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Biden's China tariffs aren't a competitive cure-all for US automakers, experts warn

Grant Schwab, The Detroit News on

Published in Automotive News

WASHINGTON — Auto industry experts warn that new Biden administration tariffs aren't a silver bullet against Chinese competition.

President Joe Biden announced the tariffs Tuesday, targeting $18 billion worth of Chinese goods including electric vehicles, lithium-ion batteries and their components, steel, semiconductors and more.

"We're not gonna let China flood our market making it impossible for American auto manufacturers to compete fairly," the president said during a Rose Garden address at the White House.

The move is part of a continued push from Biden to protect the U.S. auto industry from what many view as an existential threat from emerging Chinese companies with high-quality, low-price electric vehicles. The new tariffs might buy the United States time to catch up, according to experts. But they also warn that domestic and foreign competition from China is inevitable, and American automakers should not use this moment to relax.

"This is only delaying a pain if they don't get serious about making changes," said Mark Wakefield, global co-leader of the automotive and industrial practice at AlixPartners.

Electric vehicles, widely acknowledged as the future of the global auto industry, are still far less profitable than gas-powered cars in the U.S. market. For example, Ford Motor Co. loses $100,000 on every EV it sells, and the company cut battery orders last week amid those losses.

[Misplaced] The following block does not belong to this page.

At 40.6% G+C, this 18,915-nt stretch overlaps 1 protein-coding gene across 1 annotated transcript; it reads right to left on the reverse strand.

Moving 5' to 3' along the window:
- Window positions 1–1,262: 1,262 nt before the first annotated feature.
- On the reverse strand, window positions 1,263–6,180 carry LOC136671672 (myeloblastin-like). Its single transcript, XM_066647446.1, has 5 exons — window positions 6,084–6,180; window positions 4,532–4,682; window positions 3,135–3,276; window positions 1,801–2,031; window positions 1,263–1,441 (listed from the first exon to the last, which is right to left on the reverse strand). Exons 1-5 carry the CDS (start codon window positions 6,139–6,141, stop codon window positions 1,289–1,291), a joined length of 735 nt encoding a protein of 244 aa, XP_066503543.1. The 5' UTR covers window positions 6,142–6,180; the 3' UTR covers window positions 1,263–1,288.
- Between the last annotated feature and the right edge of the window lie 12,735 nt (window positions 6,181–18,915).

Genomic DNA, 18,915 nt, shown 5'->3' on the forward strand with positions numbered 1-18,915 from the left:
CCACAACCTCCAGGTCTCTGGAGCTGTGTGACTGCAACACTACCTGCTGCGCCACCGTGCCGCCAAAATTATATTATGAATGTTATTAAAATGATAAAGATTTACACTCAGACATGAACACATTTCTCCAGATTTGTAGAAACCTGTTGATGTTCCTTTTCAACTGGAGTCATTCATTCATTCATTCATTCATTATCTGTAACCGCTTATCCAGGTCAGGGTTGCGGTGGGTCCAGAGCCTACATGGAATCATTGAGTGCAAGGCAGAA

China, meanwhile, is far and away the world leader in electric vehicle sales, according to data from the International Energy Agency. EVs are projected to make up 45% of the Chinese domestic market this year, and Chinese EVs will make up 60% of global EV sales, per the IEA.

Accused by the Biden administration of overproducing and trying to dump cheap goods elsewhere, Chinese companies have begun branching into other markets. Chinese automakers sold almost no EVs in Europe two years ago, but now they have 10% of the electric vehicle market, Ford CEO Jim Farley said this week.

Politicians and U.S. industry leaders have sounded alarm bells in recent months over something similar happening stateside.

Buying time, at a cost

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